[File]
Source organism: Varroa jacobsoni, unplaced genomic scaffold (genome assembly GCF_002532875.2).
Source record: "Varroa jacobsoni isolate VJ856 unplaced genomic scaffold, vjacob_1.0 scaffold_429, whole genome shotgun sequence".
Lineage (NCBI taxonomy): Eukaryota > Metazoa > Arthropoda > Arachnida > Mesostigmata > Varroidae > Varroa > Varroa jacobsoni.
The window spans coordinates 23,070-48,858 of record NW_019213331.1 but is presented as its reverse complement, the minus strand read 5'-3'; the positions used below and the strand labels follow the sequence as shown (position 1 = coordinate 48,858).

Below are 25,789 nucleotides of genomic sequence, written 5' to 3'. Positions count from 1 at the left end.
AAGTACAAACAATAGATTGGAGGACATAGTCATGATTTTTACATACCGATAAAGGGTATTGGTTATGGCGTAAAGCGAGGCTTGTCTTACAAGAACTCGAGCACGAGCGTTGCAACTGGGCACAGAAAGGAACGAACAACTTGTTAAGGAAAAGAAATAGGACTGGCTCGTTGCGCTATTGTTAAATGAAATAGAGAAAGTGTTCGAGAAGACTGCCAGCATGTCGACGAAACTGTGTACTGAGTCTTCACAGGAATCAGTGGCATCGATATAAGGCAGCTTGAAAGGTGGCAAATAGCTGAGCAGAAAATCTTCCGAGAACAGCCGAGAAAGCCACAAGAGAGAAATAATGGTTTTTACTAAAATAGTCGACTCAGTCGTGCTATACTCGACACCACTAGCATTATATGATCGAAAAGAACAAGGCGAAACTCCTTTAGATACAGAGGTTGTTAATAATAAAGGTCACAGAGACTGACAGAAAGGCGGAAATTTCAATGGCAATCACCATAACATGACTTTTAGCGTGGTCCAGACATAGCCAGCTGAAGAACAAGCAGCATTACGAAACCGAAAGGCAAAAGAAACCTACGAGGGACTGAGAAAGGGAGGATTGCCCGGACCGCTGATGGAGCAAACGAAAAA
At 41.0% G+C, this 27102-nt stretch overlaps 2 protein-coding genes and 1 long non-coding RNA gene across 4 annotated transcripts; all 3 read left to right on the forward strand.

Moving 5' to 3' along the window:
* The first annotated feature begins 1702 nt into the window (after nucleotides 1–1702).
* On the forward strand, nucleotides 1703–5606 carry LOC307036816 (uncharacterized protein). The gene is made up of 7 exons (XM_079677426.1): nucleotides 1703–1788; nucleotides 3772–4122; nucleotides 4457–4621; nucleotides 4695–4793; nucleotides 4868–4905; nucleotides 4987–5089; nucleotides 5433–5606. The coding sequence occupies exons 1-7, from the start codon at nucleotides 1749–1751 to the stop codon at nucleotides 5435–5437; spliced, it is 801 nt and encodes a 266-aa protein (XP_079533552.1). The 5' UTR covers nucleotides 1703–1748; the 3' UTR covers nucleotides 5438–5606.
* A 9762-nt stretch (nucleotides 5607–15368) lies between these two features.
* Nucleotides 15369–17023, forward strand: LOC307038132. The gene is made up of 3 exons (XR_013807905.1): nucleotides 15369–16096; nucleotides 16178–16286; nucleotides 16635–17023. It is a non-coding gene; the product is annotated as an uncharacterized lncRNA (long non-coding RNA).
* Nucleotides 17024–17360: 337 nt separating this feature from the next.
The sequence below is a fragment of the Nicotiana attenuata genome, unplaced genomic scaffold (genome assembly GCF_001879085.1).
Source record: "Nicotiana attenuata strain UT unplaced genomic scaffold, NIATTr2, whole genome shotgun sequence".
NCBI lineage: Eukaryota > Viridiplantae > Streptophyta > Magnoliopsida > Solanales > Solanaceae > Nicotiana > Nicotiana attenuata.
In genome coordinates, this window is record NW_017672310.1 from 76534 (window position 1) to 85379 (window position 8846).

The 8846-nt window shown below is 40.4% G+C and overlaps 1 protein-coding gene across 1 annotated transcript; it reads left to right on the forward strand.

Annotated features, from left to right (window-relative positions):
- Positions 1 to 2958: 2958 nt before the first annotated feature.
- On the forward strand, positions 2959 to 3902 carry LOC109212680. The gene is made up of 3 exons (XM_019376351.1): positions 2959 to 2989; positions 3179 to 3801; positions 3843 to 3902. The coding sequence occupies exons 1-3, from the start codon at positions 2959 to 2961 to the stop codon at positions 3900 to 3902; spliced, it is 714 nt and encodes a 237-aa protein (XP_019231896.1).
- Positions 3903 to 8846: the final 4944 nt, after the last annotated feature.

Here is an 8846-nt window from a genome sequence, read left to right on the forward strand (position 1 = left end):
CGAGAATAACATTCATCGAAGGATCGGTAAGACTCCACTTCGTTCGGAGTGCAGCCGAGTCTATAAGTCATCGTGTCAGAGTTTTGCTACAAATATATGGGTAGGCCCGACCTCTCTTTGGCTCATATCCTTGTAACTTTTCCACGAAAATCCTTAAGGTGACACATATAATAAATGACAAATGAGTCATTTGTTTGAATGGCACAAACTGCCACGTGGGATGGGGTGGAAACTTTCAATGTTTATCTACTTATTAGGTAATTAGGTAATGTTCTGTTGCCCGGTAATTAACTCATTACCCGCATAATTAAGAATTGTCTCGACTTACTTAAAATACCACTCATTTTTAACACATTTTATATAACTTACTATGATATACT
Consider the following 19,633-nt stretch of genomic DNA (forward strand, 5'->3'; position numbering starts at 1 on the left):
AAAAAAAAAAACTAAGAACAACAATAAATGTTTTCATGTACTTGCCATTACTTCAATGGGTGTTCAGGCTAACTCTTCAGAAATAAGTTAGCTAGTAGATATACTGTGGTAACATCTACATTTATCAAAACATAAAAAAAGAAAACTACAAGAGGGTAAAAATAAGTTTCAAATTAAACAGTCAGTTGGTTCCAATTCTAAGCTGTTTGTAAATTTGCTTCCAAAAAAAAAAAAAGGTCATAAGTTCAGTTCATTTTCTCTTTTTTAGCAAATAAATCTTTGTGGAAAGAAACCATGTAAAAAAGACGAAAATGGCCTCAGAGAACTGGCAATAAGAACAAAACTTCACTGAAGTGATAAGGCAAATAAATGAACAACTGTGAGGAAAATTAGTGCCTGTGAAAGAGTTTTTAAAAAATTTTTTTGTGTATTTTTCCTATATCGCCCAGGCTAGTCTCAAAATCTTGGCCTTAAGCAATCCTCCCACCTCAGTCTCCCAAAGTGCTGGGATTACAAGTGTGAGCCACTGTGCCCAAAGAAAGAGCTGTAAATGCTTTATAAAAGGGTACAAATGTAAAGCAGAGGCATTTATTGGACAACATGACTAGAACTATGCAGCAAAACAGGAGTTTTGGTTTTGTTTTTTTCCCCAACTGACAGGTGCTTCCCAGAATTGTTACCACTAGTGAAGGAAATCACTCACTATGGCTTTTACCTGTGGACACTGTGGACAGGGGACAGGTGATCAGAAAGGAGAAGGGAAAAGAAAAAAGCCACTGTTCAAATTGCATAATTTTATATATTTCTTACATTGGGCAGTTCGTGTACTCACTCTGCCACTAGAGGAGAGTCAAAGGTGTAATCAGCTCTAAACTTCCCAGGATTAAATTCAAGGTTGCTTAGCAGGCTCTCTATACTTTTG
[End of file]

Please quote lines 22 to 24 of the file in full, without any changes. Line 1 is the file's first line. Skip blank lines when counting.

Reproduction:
- Positions 3903 to 8846: the final 4944 nt, after the last annotated feature.

Here is an 8846-nt window from a genome sequence, read left to right on the forward strand (position 1 = left end):
CGAGAATAACATTCATCGAAGGATCGGTAAGACTCCACTTCGTTCGGAGTGCAGCCGAGTCTATAAGTCATCGTGTCAGAGTTTTGCTACAAATATATGGGTAGGCCCGACCTCTCTTTGGCTCATATCCTTGTAACTTTTCCACGAAAATCCTTAAGGTGACACATATAATAAATGACAAATGAGTCATTTGTTTGAATGGCACAAACTGCCACGTGGGATGGGGTGGAAACTTTCAATGTTTATCTACTTATTAGGTAATTAGGTAATGTTCTGTTGCCCGGTAATTAACTCATTACCCGCATAATTAAGAATTGTCTCGACTTACTTAAAATACCACTCATTTTTAACACATTTTATATAACTTACTATGATATACT